THE state government is seeking to recruit more than 4100 tutors to support students disadvantaged by remote learning during COVID-19 restrictions.
The $250-million package is intended to get tutors into schools by the start of the new school year.
"This is the single biggest boost to individual learning in our state's history," education minister James Merlino said during Tuesday's announcement.
The government expected more than 200,000 students would receive tutoring.
All government schools would receive funding, as well as all eligible non-government schools.
Mr Merlino said funding would be rolled out according to the size of the school, and would be weighted towards disadvantage.
Schools would be required to spend the money on tutoring.
The package also provided for 16 more Koori support workers and 60 more multilingual and bicultural workers.
Bendigo Senior Secondary College principal Dale Pearce believed the funding and support the package would provide to students would be really welcomed by schools.
"It will provide us with an opportunity to do something for individual students and small groups of students that we haven't been able to do in the past," Mr Pearce said.
He said many students around the state who sought tutoring, particularly in their senior years of schooling.
"That has always been a feature of our education landscape," Mr Pearce said.
But, given what had happened this year with the COVID-19 pandemic, there would be students whose academic performance had slipped from where it would usually be and where they might like it to be, through no fault of their own.
Mr Merlino said students would be individually assessed, in terms of where they were at.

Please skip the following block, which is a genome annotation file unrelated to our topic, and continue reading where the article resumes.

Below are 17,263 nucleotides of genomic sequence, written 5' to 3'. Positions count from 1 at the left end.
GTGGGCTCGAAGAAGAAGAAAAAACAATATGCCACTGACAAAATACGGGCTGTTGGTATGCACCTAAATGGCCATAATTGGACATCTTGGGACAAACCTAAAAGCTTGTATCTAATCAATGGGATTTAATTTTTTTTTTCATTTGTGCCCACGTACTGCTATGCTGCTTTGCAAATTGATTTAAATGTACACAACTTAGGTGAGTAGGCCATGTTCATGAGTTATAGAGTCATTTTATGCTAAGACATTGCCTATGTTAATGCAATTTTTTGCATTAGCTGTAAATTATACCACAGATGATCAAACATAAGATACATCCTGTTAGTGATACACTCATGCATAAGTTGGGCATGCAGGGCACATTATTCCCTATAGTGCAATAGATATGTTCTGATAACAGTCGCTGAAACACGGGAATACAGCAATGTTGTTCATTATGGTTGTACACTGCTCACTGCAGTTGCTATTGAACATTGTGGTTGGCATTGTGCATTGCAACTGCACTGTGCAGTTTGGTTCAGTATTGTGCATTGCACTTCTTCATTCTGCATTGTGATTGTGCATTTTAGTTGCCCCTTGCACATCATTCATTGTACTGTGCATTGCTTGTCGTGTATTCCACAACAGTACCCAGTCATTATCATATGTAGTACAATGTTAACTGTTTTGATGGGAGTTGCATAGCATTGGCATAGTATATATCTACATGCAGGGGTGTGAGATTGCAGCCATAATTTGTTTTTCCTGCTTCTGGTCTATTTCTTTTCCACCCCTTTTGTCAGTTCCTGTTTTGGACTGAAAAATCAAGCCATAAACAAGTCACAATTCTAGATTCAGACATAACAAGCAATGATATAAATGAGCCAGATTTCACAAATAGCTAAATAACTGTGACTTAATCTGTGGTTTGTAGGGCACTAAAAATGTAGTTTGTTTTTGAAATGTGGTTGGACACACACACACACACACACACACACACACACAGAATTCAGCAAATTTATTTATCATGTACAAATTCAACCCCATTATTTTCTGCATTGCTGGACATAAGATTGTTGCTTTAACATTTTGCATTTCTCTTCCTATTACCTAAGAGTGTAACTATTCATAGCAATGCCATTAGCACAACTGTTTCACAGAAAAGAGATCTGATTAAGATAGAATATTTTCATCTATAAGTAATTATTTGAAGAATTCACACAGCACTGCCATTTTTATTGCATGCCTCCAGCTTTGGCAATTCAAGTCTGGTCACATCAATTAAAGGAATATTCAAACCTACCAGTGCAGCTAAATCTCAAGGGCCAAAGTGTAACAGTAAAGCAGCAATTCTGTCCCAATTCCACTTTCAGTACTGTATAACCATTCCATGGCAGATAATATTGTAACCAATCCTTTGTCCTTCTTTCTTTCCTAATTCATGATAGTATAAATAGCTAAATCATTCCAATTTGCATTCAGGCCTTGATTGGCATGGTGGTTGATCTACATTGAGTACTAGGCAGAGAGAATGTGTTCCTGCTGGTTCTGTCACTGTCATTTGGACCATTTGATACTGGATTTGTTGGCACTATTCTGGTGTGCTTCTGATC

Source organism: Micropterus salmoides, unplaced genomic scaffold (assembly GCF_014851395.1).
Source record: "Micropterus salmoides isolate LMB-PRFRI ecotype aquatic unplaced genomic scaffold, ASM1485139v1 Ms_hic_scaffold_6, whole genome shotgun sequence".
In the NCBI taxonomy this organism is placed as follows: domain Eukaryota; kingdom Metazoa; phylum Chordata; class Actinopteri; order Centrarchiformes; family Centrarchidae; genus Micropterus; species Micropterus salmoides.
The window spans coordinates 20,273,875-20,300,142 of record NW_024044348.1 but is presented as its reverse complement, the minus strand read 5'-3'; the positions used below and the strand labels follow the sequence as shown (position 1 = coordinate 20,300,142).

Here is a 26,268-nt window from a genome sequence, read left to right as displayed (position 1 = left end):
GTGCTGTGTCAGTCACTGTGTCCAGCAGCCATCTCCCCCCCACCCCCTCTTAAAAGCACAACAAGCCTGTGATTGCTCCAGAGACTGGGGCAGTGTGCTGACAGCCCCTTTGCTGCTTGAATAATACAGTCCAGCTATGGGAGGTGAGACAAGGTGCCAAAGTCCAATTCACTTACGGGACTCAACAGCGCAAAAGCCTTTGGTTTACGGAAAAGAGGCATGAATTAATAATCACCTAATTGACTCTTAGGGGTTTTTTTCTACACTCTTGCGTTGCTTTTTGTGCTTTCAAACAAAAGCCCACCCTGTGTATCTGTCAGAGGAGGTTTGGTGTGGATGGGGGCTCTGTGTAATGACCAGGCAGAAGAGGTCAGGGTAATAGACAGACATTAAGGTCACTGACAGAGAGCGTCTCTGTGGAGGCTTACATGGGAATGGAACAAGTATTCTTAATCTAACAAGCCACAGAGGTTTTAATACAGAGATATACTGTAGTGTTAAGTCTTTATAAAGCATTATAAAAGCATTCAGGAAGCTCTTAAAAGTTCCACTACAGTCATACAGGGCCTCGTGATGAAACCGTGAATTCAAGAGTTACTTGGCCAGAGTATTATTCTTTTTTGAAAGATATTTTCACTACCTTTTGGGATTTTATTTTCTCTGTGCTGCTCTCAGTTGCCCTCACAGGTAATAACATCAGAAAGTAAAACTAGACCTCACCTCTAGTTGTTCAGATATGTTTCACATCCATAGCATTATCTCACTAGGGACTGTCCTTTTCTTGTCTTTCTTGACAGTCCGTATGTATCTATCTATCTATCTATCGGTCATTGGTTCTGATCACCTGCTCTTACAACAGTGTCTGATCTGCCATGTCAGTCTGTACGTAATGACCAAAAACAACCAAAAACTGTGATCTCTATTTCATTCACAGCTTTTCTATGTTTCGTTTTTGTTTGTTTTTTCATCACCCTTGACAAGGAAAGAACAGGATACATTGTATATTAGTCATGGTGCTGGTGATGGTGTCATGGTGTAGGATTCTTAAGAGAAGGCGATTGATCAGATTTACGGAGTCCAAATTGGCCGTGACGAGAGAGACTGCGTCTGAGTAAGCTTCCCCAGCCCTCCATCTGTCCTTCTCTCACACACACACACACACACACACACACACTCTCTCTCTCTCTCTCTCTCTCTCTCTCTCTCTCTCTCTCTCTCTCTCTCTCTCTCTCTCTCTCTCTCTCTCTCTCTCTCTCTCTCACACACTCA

He said all the evidence showed tutoring was the best way to make the greatest difference in getting students "up to speed".
The focus would be on literacy and numeracy, as foundational skills.
Tutors would be additional to the existing workforce in schools. The government expected they would be working in small groups.
Women were expected to account for about 80 per cent of tutors.
Recruitment would occur through the final term of the 2020 school year.
The education minister told retired, pre-service and casual relief teachers: "We want you and our kids need you".
The government said students who struggled most with online learning included those with low levels of English, those already at risk of disengaging from school, and "those with home environments not conducive to remote learning".
Case in regional Victoria being investigated
A COVID-19 case in the Geelong area, which was previously cleared, is under review after testing positive.
"We don't believe that person would be infectious," Premier Daniel Andrews said.
He said that case might, or might not, end up remaining a positive at the end of the review.
It was one of six COVID-19 cases being treated as active in regional Victoria, at the time of writing.
The five other active regional Victorian cases were all in the Mitchell Shire.
There were no mystery cases in regional Victoria, and 13 in metropolitan Melbourne.
Premier Daniel Andrews and Chief Health Officer Brett Sutton faced questioning from the media about the state's ongoing COVID-19 restrictions.
Both defended the state's approach, particularly in comparison with New South Wales.
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